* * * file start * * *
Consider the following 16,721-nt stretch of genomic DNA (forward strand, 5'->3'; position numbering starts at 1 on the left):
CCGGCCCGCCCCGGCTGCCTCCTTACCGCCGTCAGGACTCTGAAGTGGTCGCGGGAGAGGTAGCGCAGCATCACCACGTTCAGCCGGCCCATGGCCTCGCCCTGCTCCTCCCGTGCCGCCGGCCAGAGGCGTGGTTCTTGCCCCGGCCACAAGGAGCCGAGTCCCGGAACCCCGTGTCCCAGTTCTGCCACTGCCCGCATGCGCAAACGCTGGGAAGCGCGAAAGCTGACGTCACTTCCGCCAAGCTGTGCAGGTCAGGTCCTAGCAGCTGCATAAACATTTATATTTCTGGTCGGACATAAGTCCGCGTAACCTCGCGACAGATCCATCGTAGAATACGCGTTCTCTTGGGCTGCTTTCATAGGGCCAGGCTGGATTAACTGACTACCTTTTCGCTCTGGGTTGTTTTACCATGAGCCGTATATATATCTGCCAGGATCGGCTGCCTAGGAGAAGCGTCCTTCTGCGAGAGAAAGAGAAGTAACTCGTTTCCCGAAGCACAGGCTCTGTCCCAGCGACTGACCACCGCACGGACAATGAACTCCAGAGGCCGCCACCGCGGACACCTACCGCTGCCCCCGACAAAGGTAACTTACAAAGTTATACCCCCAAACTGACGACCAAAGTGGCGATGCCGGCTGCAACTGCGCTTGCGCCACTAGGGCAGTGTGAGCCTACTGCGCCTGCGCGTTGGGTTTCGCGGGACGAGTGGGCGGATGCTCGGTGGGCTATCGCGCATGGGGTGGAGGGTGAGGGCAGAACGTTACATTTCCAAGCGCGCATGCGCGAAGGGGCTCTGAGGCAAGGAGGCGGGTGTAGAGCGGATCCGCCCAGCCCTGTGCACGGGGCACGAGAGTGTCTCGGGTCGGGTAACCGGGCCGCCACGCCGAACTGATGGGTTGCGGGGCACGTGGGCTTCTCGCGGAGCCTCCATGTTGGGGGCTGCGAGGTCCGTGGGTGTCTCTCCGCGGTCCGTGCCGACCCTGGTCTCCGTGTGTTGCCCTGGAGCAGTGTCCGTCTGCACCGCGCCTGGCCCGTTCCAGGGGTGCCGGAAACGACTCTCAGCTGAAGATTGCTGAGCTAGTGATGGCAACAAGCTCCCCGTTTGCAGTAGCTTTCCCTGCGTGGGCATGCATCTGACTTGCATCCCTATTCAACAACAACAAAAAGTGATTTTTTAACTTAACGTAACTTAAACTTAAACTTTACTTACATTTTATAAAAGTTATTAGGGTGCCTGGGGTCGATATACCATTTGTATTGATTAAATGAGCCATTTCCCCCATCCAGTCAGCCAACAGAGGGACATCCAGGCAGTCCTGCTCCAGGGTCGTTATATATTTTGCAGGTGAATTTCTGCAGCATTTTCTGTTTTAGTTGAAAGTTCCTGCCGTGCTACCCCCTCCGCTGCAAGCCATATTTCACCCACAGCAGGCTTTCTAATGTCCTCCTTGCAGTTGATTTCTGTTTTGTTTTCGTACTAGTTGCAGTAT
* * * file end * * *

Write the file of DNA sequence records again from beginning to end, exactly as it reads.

Consider the following 16,721-nt stretch of genomic DNA (forward strand, 5'->3'; position numbering starts at 1 on the left):
CCGGCCCGCCCCGGCTGCCTCCTTACCGCCGTCAGGACTCTGAAGTGGTCGCGGGAGAGGTAGCGCAGCATCACCACGTTCAGCCGGCCCATGGCCTCGCCCTGCTCCTCCCGTGCCGCCGGCCAGAGGCGTGGTTCTTGCCCCGGCCACAAGGAGCCGAGTCCCGGAACCCCGTGTCCCAGTTCTGCCACTGCCCGCATGCGCAAACGCTGGGAAGCGCGAAAGCTGACGTCACTTCCGCCAAGCTGTGCAGGTCAGGTCCTAGCAGCTGCATAAACATTTATATTTCTGGTCGGACATAAGTCCGCGTAACCTCGCGACAGATCCATCGTAGAATACGCGTTCTCTTGGGCTGCTTTCATAGGGCCAGGCTGGATTAACTGACTACCTTTTCGCTCTGGGTTGTTTTACCATGAGCCGTATATATATCTGCCAGGATCGGCTGCCTAGGAGAAGCGTCCTTCTGCGAGAGAAAGAGAAGTAACTCGTTTCCCGAAGCACAGGCTCTGTCCCAGCGACTGACCACCGCACGGACAATGAACTCCAGAGGCCGCCACCGCGGACACCTACCGCTGCCCCCGACAAAGGTAACTTACAAAGTTATACCCCCAAACTGACGACCAAAGTGGCGATGCCGGCTGCAACTGCGCTTGCGCCACTAGGGCAGTGTGAGCCTACTGCGCCTGCGCGTTGGGTTTCGCGGGACGAGTGGGCGGATGCTCGGTGGGCTATCGCGCATGGGGTGGAGGGTGAGGGCAGAACGTTACATTTCCAAGCGCGCATGCGCGAAGGGGCTCTGAGGCAAGGAGGCGGGTGTAGAGCGGATCCGCCCAGCCCTGTGCACGGGGCACGAGAGTGTCTCGGGTCGGGTAACCGGGCCGCCACGCCGAACTGATGGGTTGCGGGGCACGTGGGCTTCTCGCGGAGCCTCCATGTTGGGGGCTGCGAGGTCCGTGGGTGTCTCTCCGCGGTCCGTGCCGACCCTGGTCTCCGTGTGTTGCCCTGGAGCAGTGTCCGTCTGCACCGCGCCTGGCCCGTTCCAGGGGTGCCGGAAACGACTCTCAGCTGAAGATTGCTGAGCTAGTGATGGCAACAAGCTCCCCGTTTGCAGTAGCTTTCCCTGCGTGGGCATGCATCTGACTTGCATCCCTATTCAACAACAACAAAAAGTGATTTTTTAACTTAACGTAACTTAAACTTAAACTTTACTTACATTTTATAAAAGTTATTAGGGTGCCTGGGGTCGATATACCATTTGTATTGATTAAATGAGCCATTTCCCCCATCCAGTCAGCCAACAGAGGGACATCCAGGCAGTCCTGCTCCAGGGTCGTTATATATTTTGCAGGTGAATTTCTGCAGCATTTTCTGTTTTAGTTGAAAGTTCCTGCCGTGCTACCCCCTCCGCTGCAAGCCATATTTCACCCACAGCAGGCTTTCTAATGTCCTCCTTGCAGTTGATTTCTGTTTTGTTTTCGTACTAGTTGCAGTAT